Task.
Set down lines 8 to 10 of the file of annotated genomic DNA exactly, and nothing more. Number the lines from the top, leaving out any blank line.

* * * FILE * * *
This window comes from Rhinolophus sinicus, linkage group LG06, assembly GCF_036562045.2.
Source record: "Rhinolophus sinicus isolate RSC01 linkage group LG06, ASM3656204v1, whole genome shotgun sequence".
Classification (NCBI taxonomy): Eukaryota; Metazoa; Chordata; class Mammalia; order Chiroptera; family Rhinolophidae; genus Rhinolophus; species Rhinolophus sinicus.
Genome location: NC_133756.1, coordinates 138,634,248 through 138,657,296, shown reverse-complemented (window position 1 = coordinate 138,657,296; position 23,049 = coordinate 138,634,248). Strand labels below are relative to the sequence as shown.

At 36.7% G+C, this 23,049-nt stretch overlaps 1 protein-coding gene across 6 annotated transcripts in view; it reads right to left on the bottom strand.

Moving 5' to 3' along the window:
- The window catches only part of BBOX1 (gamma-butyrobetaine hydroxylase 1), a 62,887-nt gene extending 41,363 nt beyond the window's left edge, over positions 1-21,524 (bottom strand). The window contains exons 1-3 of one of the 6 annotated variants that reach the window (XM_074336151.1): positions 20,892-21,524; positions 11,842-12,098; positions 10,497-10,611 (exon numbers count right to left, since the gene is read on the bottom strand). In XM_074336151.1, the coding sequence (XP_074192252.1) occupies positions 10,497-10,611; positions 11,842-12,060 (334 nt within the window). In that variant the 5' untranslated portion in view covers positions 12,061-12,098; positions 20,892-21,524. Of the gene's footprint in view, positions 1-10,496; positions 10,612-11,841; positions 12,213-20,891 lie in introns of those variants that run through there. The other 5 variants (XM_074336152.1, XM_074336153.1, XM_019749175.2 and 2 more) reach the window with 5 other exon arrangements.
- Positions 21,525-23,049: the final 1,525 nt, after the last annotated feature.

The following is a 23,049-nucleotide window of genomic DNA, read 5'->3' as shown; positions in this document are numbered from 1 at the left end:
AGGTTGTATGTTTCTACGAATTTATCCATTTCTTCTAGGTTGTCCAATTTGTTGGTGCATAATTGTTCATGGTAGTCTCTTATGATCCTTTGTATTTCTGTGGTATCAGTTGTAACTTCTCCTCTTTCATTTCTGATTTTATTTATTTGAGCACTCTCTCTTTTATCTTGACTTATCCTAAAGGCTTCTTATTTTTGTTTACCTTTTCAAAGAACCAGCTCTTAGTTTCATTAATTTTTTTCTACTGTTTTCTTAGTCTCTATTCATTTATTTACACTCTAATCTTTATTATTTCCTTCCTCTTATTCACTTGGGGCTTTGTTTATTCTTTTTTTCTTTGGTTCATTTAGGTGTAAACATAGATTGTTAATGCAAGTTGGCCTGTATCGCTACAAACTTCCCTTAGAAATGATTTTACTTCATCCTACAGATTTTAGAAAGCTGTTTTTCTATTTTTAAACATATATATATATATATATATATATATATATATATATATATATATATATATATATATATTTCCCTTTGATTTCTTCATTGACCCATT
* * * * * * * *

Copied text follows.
- Positions 21,525-23,049: the final 1,525 nt, after the last annotated feature.

The following is a 23,049-nucleotide window of genomic DNA, read 5'->3' as shown; positions in this document are numbered from 1 at the left end:
AGGTTGTATGTTTCTACGAATTTATCCATTTCTTCTAGGTTGTCCAATTTGTTGGTGCATAATTGTTCATGGTAGTCTCTTATGATCCTTTGTATTTCTGTGGTATCAGTTGTAACTTCTCCTCTTTCATTTCTGATTTTATTTATTTGAGCACTCTCTCTTTTATCTTGACTTATCCTAAAGGCTTCTTATTTTTGTTTACCTTTTCAAAGAACCAGCTCTTAGTTTCATTAATTTTTTTCTACTGTTTTCTTAGTCTCTATTCATTTATTTACACTCTAATCTTTATTATTTCCTTCCTCTTATTCACTTGGGGCTTTGTTTATTCTTTTTTTCTTTGGTTCATTTAGGTGTAAACATAGATTGTTAATGCAAGTTGGCCTGTATCGCTACAAACTTCCCTTAGAAATGATTTTACTTCATCCTACAGATTTTAGAAAGCTGTTTTTCTATTTTTAAACATATATATATATATATATATATATATATATATATATATATATATATATATATATATATTTCCCTTTGATTTCTTCATTGACCCATT